Handmade in Papier-mâché and glittery plaster, venetian masks ( right) are now strictly tourist fare, but they were once essential attire during carnival, allowing aristocrats to enjoy themselves in anonymity. One unusual model, with a long curved nose, was used by doctors during plagues, its cativy filled with perfumed herbs to filter the diseased air
Casa di Giulietta
Tourists flock to “Juliet’s House”, the 13th century presumed abode of the shakespearean heroine, complete with a pretty balcony ( added in 1928) from which you may imagine her uttering that immortale cry: 2Romeo Romeo wherefore art thow Romeo? the courtyard walls are filled with multilingual graffiti left by lovers from all over the world
First settled by the Romans, who established a camp in AD 79 to defend fertile land near river dee, the main streets of Chester Rows, which, with their two tiers of shops and continuos upper gallery, anticipate today’s multi-storey shops by several centuries.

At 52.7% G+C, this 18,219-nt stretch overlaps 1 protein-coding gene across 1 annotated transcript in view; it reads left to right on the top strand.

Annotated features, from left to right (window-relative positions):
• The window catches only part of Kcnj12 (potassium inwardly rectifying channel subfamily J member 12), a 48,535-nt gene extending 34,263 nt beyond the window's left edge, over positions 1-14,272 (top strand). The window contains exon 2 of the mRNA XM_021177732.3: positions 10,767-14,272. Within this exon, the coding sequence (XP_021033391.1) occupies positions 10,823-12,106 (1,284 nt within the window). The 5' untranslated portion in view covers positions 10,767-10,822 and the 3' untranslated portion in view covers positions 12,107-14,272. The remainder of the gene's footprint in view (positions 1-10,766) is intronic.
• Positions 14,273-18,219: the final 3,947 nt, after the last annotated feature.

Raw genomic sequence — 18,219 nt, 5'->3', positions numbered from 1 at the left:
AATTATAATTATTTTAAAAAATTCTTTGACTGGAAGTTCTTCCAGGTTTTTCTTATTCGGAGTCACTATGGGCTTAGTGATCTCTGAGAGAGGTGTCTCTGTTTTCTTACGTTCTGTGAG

Although their oriel windows and decorative timber – work are mostly 19th century, The Rows were first built in the 13th and 14th centuries and some of the original buildings are still standing.
The facade of the century bishops LLoyd’s house in Watergate street is the most richly carved in Chester. The Rows are at their most varied and attractive where Eastgate street meets bridge street. Here ,wiews of the cathedral and the town walls give the impression of a perfectly preserved medieval city. This illusion is helped by the town crier, who calls the hour and announces news in summer from the cross, a reconstruction of the 15th century stone crucifix that was destroyed in the civil war
The cathedral is surrounded on two sides by the city wall, originally roman but rebuilt at intervals visitors can wall the entire circuit but the best stretch is from the cathedral to Eastgate where a wrought – iron clock was erected in 1899